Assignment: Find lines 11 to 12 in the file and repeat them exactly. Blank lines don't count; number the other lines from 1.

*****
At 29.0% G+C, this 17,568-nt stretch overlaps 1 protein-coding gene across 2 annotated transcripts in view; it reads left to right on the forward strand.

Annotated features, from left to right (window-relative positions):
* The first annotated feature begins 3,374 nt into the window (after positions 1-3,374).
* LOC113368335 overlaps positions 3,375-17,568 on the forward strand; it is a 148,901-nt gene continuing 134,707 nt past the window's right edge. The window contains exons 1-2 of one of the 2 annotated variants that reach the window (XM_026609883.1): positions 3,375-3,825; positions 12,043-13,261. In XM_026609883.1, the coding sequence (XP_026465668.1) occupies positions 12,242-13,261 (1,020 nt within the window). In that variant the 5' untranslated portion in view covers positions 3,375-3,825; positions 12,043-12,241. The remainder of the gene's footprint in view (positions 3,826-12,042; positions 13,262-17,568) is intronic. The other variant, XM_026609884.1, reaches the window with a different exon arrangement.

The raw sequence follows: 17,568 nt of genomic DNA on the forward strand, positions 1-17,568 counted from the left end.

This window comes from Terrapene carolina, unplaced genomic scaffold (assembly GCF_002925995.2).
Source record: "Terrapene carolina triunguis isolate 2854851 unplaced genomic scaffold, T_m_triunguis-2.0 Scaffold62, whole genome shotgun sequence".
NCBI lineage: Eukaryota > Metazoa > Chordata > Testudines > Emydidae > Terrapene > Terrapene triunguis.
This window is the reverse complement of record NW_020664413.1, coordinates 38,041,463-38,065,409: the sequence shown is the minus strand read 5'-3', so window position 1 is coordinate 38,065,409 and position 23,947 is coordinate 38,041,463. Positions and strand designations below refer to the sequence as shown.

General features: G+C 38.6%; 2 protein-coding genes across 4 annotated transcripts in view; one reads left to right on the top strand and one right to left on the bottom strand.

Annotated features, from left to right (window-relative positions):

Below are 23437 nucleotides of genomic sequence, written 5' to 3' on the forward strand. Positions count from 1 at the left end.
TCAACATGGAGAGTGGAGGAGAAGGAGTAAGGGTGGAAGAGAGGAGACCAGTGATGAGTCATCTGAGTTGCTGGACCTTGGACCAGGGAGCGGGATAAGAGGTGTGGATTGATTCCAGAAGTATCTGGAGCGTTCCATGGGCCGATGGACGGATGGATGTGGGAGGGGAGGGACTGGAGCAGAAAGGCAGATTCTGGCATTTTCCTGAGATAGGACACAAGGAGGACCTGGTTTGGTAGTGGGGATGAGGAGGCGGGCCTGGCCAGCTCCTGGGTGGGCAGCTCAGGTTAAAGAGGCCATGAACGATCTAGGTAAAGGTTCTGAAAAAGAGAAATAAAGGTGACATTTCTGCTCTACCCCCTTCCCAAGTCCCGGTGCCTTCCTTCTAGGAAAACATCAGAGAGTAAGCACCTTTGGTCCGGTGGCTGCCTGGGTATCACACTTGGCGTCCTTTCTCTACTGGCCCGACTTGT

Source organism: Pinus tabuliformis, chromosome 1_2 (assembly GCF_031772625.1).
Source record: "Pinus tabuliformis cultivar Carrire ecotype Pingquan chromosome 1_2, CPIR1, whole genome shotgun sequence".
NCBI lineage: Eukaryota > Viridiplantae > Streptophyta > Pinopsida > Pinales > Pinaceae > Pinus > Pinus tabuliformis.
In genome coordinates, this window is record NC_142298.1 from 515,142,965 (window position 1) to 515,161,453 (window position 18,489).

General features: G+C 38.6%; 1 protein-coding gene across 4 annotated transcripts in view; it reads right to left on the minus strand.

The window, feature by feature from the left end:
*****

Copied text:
Annotated features, from left to right (window-relative positions):

Below are 23437 nucleotides of genomic sequence, written 5' to 3' on the forward strand. Positions count from 1 at the left end.